In urban society, it became customary in some places to hand infants over to peasant women, who took them in as part-time wet nurses without regular visits. In France in particular, campaigns were carried out in the 18th century to curb this development and its consequences.


Hiring foreign wet nurses was criticized early on. The health of the wet nurse could not be determined with certainty and it was assumed that some diseases could pass through the milk to the child. From the 19th century, medical checks were prescribed in various countries prior to the placement of wet nurses according to the current state of science.


It is sociologically significant that - especially in the European upper and upper middle class up to the threshold of the 20th century - mothers distanced themselves from their small children at an early age and gave up wet nurses who became an integral part of the household . This often resulted in a respectful social distance to the biological mother for the growing children , but an intimate social closeness to the familiar wet nurse, which was taken up as a frequent motif in poetry.

Patron saint

The holy twin brothers Kosmas and Damian , as healers, are among other things also patron saints of wet nurses.

See also


Web links

Commons : wet nurses  - collection of images, videos and audio files
Wiktionary: wet nurse  - explanations of meanings, word origins, synonyms, translations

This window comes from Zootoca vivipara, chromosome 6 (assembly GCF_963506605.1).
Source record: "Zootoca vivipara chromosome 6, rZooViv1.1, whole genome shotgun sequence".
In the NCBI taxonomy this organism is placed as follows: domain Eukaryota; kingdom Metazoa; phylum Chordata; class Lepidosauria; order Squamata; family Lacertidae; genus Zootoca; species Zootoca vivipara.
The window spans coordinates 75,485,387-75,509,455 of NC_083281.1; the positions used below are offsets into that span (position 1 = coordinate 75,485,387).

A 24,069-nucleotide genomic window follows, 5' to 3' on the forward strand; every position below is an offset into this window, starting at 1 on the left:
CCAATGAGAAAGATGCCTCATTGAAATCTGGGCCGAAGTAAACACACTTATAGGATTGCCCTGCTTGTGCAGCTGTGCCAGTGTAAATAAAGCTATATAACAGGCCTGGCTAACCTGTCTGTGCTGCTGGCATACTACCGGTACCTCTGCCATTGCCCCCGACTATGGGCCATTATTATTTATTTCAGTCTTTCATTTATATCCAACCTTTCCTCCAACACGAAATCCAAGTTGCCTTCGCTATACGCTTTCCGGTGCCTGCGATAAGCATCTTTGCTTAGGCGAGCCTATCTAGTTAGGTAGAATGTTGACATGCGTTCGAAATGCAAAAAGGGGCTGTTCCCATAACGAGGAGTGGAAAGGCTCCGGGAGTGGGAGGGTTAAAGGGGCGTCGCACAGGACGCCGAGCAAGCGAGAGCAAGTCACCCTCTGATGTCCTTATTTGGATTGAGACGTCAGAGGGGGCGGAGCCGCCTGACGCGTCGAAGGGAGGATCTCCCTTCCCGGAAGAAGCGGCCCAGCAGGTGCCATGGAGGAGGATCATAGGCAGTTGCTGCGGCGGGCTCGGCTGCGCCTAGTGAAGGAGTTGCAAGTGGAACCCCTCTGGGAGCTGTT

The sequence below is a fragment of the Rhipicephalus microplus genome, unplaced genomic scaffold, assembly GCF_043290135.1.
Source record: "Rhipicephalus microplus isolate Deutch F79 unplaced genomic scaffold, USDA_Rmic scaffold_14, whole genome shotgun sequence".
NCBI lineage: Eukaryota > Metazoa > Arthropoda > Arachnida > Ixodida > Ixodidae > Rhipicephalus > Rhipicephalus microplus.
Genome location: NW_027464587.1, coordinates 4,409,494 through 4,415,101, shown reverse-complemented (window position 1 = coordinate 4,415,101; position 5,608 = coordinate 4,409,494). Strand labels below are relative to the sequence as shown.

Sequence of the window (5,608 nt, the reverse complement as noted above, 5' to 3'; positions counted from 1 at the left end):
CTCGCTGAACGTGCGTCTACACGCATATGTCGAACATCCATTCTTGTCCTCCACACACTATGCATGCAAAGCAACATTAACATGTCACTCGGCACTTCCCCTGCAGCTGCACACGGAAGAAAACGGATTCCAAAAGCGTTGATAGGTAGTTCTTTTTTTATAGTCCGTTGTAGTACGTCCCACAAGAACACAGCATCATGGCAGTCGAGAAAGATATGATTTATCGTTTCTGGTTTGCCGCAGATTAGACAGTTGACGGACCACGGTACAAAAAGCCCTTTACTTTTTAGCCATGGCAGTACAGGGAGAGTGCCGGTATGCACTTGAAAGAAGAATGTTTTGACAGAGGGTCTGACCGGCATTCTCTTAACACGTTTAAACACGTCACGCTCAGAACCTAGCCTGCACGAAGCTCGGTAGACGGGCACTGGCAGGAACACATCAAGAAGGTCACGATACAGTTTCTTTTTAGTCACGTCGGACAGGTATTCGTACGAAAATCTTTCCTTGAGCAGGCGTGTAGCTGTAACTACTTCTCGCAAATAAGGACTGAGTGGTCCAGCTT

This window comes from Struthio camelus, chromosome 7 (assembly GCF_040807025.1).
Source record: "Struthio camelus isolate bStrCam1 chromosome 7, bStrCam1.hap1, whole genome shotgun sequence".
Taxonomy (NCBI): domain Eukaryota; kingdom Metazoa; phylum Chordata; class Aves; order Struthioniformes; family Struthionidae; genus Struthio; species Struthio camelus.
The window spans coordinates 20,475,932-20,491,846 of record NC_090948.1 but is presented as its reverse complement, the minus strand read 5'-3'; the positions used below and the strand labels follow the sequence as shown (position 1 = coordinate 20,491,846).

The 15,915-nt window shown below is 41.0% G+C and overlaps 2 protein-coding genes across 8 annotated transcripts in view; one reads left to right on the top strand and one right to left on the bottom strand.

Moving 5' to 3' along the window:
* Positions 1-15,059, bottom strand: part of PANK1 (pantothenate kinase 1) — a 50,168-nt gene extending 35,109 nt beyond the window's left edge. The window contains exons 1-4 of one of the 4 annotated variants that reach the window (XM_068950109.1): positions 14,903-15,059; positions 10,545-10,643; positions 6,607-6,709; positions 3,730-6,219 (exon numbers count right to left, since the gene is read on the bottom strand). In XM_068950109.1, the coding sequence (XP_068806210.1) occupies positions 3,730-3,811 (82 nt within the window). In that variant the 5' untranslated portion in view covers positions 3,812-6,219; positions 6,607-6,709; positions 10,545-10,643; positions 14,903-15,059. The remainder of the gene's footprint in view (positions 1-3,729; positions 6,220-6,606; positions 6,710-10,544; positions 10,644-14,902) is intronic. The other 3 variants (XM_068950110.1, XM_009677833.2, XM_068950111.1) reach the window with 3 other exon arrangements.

supporting documents

  1. Quote: "The mother is also called, insofar as the child is nourished by her, wet nurse". In: Lexicon entry: Amme. In Middle High German dictionary. Elaborated by Wilhelm Müller and Friedrich Zarncke. Reprint of the Leipzig edition 1854–1866, 5 volumes. Stuttgart 1990, pp. ??.
  2. ^ In: Lexicon entry: Amme. In: Universal Lexicon of Moral History and Sexology. Volume 3: Sexology . Published by the Institute for Sexual Research, Vienna 1928–1932, p. ??
  3. ^ Matthias Lexer: Middle High German Concise Dictionary. Reprint of the Leipzig edition 1872–1878 with an introduction by Kurt Gärtner, 3 volumes. Stuttgart 1992, p. ??.
  4. The word " midwife " comes from Hebanna , the Old High German hev (i) anna . The current spelling is a later adjustment to Nurse ; see the entry midwife. In: Meyers Enzyklopädisches Lexikon . Volume 31, p. 1168 (after Allmer).
  5. Bildlexikon der Erotik, Volume I., keyword wet nurse . Edited by the Institute for Sexual Research in Vienna in 1931
  6. D / Stefanović, Göttinger Miszellen 216 (2008), pp. 79–90
  7. Gen 35.8. The Hebrew word מֵינֶ֣קֶ simply means "the breastfeeding woman". Other places: Gen 24,59; Ex 2,7 (the infant Moses); 2 Kings 11: 2; 2nd Chr. 22.11; Isa 49:23.
  8. ^ Czechs in Vienna. In: - Web dictionary of the Viennese social democracy. SPÖ Vienna (ed.); Retrieved November 12, 2009
  9. ^ Keyword wet nurse , in: Bilderlexikon der Erotik , Vol. I, published by the Institute for Sexual Research, Vienna 1931
  10. ^ Keyword Amme , in: Louis Pappenheim, Handbuch der Sanitätspolizei. According to our own research . Published 1858. Hirschwald.
  11. Records of the Police Prefect Lenoir, 1780 Paris: 21,000 births, 1,000 of which were breastfed by their own mothers, 1,000 from housewives, 19,000 from wet nurses who mostly lived as peasants in the countryside.
  12. See William Shakespeare's Romeo and Juliet .